Victor William Higgins (1884-1949)
Property Belonging to a Distinguished California Collection
Victor William Higgins (1884-1949)

Going Home

Victor William Higgins (1884-1949)
Going Home
signed ‘Victor Higgins--’ (lower right)
oil on board
24 x 27 in. (61 x 68.6 cm.)
Painted circa 1918-20.
Melvin Weimer, Colorado Springs, Colorado, by 1991.
Gerald Peters Gallery, Santa Fe, New Mexico.
Acquired by the present owner from the above.
D.A. Porter, Victor Higgins: An American Master, exhibition catalogue, Salt Lake City, Utah, 1991, p. 258, no. 13a, illustrated.
Gerald Peters Gallery, The Taos Society of Artists: Masters & Masterworks, Santa Fe, New Mexico, 1998, p. 83, illustrated.
Kleinburg, Canada, McMichael Canadian Art Collection; Vancouver, Canada, Vancouver Art Gallery; Colorado Springs, Colorado, Colorado Springs Fine Arts Center; Charleston, South Carolina, Gibbes Museum of Art, The Informing Spirit: Art of the American Southwest and West Coast Canada, 1925-1945, January 30, 1994-March 26, 1995, pp. 29, 107, 172, no. 10, illustrated.

Lot Essay

Depicting a pair of shrouded figures walking along a path towards a backdrop of rolling mountains, Victor Higgins’ Going Home features the artist’s characteristic bold design and painterly style while also expressing his deep reverence for the New Mexican landscape and its native inhabitants.
Born on an Indiana farm in 1884, Higgins moved to Chicago at the young age of fifteen to study at the Art Institute before studying in New York under the famed artist and teacher, Robert Henri. Higgins immediately learned from Henri the importance of form and composition. “It is not surprising that Higgins would be drawn to the fifty-one-year-old artist who had already established himself as an important American painter...Both artists used broad, vigorous brushstrokes, and dramatic lighting, allowing the sitter to emerge from a neutral background. Henri's brushstroke, however, was more slashing in character, while Higgins's brush emphasized control in its circular, calculated movements. Henri seemed more interested in the psychological essence of his sitters; Higgins was more concerned with composition, and the quality of pigment on the canvas." (D.A. Porter, Victor Higgins: An American Master, exhibition catalogue, Salt Lake City, Utah, 1991, p. 57)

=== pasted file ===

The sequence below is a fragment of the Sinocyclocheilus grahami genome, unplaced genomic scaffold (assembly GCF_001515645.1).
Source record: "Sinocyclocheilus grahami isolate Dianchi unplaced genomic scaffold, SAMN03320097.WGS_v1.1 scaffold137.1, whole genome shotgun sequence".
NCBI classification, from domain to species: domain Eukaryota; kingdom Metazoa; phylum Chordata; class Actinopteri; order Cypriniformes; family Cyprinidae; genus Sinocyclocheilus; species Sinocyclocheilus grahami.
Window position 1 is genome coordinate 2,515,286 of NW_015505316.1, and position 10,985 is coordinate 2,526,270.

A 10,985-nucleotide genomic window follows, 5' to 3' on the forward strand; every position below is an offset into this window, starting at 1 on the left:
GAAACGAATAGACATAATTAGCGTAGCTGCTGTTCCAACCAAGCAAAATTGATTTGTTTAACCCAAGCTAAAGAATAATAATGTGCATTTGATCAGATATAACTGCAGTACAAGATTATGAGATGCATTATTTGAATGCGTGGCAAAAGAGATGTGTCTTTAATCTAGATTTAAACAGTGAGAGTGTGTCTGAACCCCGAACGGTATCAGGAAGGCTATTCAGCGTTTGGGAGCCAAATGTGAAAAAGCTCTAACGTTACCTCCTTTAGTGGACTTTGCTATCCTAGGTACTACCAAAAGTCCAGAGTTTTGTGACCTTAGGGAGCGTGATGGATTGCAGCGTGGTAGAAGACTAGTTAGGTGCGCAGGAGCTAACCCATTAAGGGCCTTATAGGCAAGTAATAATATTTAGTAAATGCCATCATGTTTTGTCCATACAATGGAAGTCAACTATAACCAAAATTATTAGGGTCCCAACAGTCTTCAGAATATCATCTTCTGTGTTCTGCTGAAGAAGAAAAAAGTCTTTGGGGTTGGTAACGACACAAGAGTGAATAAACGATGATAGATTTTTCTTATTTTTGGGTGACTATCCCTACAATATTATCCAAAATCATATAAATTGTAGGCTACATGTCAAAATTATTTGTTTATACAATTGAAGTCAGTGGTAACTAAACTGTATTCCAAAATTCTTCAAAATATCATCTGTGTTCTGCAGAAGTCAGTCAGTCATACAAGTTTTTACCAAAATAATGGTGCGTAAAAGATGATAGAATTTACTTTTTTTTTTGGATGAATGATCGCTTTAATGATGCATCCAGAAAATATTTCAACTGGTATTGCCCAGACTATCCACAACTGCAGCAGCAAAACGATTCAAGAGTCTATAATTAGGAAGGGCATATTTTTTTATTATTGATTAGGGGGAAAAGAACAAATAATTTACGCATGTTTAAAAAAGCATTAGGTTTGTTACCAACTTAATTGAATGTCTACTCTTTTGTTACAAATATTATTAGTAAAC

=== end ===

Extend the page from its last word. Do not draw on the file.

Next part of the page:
In his best works, such as Going Home, Higgins demonstrates an extensive knowledge of the most current trends in American and European modernism, perhaps unrivaled by any other artist in his circle of the Taos Society. The 1913 Armory Show had a profound impact on Higgins, as with many young artists, and prompted him to push his painting to a more modern aesthetic. "He developed the so-called Munich style, characterized by its bravura technique. Painting alla prima (literally 'all at once,' not with multiple layers of paint as in studio work), the bold and vigorous handling of the brush, the use of subdued greys, browns and ochres to form color relationships of the greatest refinement and subtlety, are but a few of the prevailing stylistic characteristics associated with the Munich School and with Higgins' early painting style." (Pioneer Artists of Taos, p. 178) As seen in the present work, Higgins navigated the intricacies of post-Impressionism, Fauvism, Symbolism and Expressionism, all in the service of his fascination and reverence for the Southwest.
In Going Home, the artist's advances in composition, representation of light and handling of form are fully realized to render the undulating landscape. Higgins uses the massiveness of the background mountains, as they loom over his native subjects, as a commanding pictorial device. The overall muted palette unifies the figures and landscape, emphasizing the feelings of isolation associated with the Indians’ trying existence in the rapidly changing environment of the American West. The artist described his Native American subjects with admiration as "a people living in an absolutely natural state, entirely independent of all the world. If the rest of humanity were wiped from the earth, they would go ahead just as they are today, self-supporting, self-reliant, simple and competent. They have dignity in spite of their lack of riches and nobility in spite of their humble mode of living. Their architecture is the only naturally American architecture in the nation today. All other styles were borrowed from Europe. Being so completely the product of their surroundings, they give the painter a host of fresh and original ideas." (as quoted in L.M. Bickerstaff, Pioneer Artists of Taos, Denver, Colorado, 1983, pp. 180-81) As evidenced in Going Home, the combination of Higgins’ distinct ability to identify with his Native American subjects, aligned with the foremost Modernist tendencies of his time, offers a rare and magical glimpse of beautiful complexity in the familiar landscape of the American Southwest.

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